Dallas Police

Dallas Animal Services Focuses on Neighborhood of Fatal Attack

Officers write citations and look for loose dogs

Dallas Animal Services is targeting the neighborhood where a woman suffered a fatal dog attack last week.

Animal Control officers are issuing citations and working to catch loose dogs.

It's not easy work. Resident Edward Lockett watched a large group of officers try unsuccessfully to capture a dog he'd seen loose in the neighborhood many times before.

"I think they're doing the right thing," he said. "Contain the dog."

But some neighbors complain about suddenly receiving citations for animal code violations that went unenforced in the past.

Managers said they shifted a new program of education and enforcement announced last month that was to start elsewhere, to focus first on the neighborhood near Fair Park where the fatal attack occurred instead.

"Since last week we have concentrated four units in this area doing patrols, talking to neighbors. We've got traps set trying to catch loose dogs in this area," Dallas Code Compliance Director Kris Sweckard said.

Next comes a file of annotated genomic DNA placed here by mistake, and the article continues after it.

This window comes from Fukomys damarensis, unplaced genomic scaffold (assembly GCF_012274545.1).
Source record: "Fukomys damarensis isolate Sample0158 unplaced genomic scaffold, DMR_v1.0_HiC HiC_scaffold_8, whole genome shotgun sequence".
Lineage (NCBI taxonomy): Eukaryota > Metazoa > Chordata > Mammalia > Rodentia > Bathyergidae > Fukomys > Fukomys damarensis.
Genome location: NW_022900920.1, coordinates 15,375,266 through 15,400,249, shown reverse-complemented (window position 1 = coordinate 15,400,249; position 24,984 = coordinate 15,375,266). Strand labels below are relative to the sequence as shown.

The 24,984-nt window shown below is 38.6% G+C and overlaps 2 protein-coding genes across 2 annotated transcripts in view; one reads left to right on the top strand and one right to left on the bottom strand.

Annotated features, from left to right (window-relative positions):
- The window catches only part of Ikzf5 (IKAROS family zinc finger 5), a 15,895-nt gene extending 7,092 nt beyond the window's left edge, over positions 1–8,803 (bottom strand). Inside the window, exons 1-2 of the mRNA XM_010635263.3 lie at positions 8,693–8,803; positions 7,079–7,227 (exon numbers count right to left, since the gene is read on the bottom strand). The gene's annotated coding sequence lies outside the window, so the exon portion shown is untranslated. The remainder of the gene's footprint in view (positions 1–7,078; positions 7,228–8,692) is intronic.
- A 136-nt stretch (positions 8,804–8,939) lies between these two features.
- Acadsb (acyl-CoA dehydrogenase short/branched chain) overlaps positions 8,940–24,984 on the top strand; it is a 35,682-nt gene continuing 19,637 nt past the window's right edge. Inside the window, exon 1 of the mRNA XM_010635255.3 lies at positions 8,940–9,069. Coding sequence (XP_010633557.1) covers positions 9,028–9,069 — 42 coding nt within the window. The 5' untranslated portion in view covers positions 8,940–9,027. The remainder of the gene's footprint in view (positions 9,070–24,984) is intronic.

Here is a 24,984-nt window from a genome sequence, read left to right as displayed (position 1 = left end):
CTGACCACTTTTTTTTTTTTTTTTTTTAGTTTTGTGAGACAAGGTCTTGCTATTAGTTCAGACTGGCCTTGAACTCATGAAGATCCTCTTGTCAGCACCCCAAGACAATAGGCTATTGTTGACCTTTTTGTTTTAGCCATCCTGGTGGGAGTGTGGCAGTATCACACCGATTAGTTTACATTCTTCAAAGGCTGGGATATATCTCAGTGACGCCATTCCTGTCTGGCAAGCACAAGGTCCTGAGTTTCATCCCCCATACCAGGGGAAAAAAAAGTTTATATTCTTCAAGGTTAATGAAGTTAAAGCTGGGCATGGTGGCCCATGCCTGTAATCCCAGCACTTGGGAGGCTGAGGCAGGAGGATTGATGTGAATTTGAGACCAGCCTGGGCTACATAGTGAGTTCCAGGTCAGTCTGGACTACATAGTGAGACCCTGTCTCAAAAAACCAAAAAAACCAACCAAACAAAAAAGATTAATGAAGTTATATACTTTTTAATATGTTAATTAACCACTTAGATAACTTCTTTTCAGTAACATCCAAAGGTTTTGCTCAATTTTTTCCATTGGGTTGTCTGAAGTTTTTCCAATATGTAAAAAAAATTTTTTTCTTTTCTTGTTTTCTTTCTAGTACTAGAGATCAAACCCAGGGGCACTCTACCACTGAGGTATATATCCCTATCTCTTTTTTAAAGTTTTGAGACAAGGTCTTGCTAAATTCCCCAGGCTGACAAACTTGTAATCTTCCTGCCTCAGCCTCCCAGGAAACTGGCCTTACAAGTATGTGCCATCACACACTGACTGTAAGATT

Antoinette Brown was attacked last week by a pack of dogs in the 3300 block of Rutledge Street. Relatives said she suffered more than 100 dog bites. The 52-year-old woman died of her injuries days later.

"Why should a person die? That's something unreal," said Lockett

City officials said seven dogs believed to be connected to the fatal attack have been surrendered by an owner whom Dallas Animal Services had cited many times in the past. But Dallas police did not notify Animal Services about the May 2 attack until three days later.

"There is definitely an opportunity to improve there and we will definitely be working on that at the city," said Dallas Public Information Manager Sana Syed.

Neighbor Eddie Robinson said he has been bitten before. He said he supports the Animal Services effort to combat dogs running loose.

"I can't put all the blame on the city," he said. "The owner should take responsibility because the dog belongs to them."

Animal Services Director Jody Jones said dog owners should beware.

"This is a very serious matter. We're taking it very seriously, and if you're not keeping your pets indoors, you will be receiving citations," Jones said.

Officials urged neighbors to report loose dogs by calling 3-1-1 in Dallas. They said other Animal Services officers are on duty to answer calls in the rest of the city as the extra enforcement effort continues in the neighborhood near Fair Park.

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